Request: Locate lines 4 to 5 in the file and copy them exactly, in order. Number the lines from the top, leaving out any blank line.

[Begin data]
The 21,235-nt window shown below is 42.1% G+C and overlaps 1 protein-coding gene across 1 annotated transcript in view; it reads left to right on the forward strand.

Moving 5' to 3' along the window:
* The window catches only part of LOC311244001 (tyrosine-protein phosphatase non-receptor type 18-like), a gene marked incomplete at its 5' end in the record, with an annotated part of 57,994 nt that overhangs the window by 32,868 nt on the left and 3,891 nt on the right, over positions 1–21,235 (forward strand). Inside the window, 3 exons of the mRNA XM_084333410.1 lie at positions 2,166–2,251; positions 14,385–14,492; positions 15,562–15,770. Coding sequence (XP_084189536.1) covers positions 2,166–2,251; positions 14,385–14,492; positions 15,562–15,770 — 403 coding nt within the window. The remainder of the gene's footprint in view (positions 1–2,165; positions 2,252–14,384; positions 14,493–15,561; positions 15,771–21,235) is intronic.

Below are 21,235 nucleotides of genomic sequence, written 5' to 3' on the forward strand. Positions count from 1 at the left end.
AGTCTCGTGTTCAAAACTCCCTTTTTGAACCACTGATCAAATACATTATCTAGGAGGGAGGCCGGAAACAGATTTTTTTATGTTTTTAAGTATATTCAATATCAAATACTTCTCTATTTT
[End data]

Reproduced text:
Below are 21,235 nucleotides of genomic sequence, written 5' to 3' on the forward strand. Positions count from 1 at the left end.
AGTCTCGTGTTCAAAACTCCCTTTTTGAACCACTGATCAAATACATTATCTAGGAGGGAGGCCGGAAACAGATTTTTTTATGTTTTTAAGTATATTCAATATCAAATACTTCTCTATTTT